The Poverty of Historicism by Karl Popper
I was introduced to Popper by David Deutsch in The Beginning of Infinity, and also somewhat through parenthetical references made by Nassim Taleb in his books. Both present Popper's ideas clearer than the man himself, in The Poverty of Historicism.
Deutsch quotes Popper incessantly, and the ideas he (Deutsch) talks about are awesome. Two that struck me:
- Most progress is incremental, and more about error correction than consistent correctness.
- Explanations of sociological facts (like why a war happened) are best described with other sociological facts, and not with physics or mysticism.
An example from Deutsch, on the latter: the best explanation for the presence of a copper atom in the nose of a statue of Winston Churchill will not be a physics equation describing the motion of that atom or a chemistry equation describing the form of the statue, but instead it'll be a reading of the history of actions taken by Churchill and of how those actions were perceived by those with the means to make and place statues.
When I heard that these ideas were elaborations and refinements of Popper's, I was excited to read the original. Instead, I'm now all the more grateful that word processors exist. This book reads as if the author wrote it in a single top to bottom rant, with no means for edits or revisions. And perhaps he did.
- Everything is discussed in abstractions and schools of thought: of wholes, holistic processes, Utopias, non-naturalism, Marxism, Gestalt psychology, eras, States of Society. The only time the author resolves his abstractions into concrete examples is parenthetically. And so the reader is left to try and imagine to what, in the actual physical world, Popper's ideas correspond. This is made harder now that it's ~65 years after the book's original publication.
- So many of Popper's sentences distract from their main expression. They have these nested parentheticals and digressions and enumerations of near identical nouns and adjectives.
As in, rather than saying something like, "History is hard to describe in causal detail, but it's not impossible. " the author might say something like "History, in the sense of the ledger of events that we've recorded to have had happen, is difficult, some say impossible others say a job left to the prophets, to describe with any generality, whereby describe I mean elaborate on the abstract effecting means and by generally I mean with any amount of reproducibility of terms."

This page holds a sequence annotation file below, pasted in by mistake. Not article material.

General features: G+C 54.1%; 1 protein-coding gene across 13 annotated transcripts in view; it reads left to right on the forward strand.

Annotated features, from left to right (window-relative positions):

- The author assumes his audience is a computer compiler. At one point in the book he defines the word "whole" with two competing definitions, and then labels those two definitions (a) and (b). He then goes on to make a multi-page argument about these two definitions without ever reiterating or clarifying which definition he's talking about, instead inserting back-references to those single letter labels: (a) and (b). It's then up to the reader/compiler to accurately replace each label with the correct definition.
For instance, he says, "Nobody doubts, of course, that wholes in sense (b) can be moulded or controlled or even created as opposed to wholes in sense (a)."
(Note also that unnecessary and distracting enumeration of verbs, again.)
This would be a fine statement if it were made in close proximity to the original definition, but if one makes increasingly abstract and disparate arguments about these points, and elaborates on each point for paragraphs, then several pages later the reader is left saying, "Wait, which definition was (a)?" or "Was that (a) or (b) he was talking about there?"
Given the quote above, I just wish it were written like this instead, "Nobody doubts that the the special properties of a whole, those which make it more than the sum of its parts, can be controlled. For instance, an engine can be throttled without much understanding of its pistons. Further, nobody doubts that wholes which are merely a heap of constitutes are harder to control since they have no special properties to control. Tell me where the 50th rock might land, after 49 previous rocks have been thrown into a pile."
Even trying to clarify that sentence myself, I'm left wondering about ambiguities in the original form that allow the sentence to be read in contradictory ways.
None of his says anything of his arguments, which I'm still trying to excavate.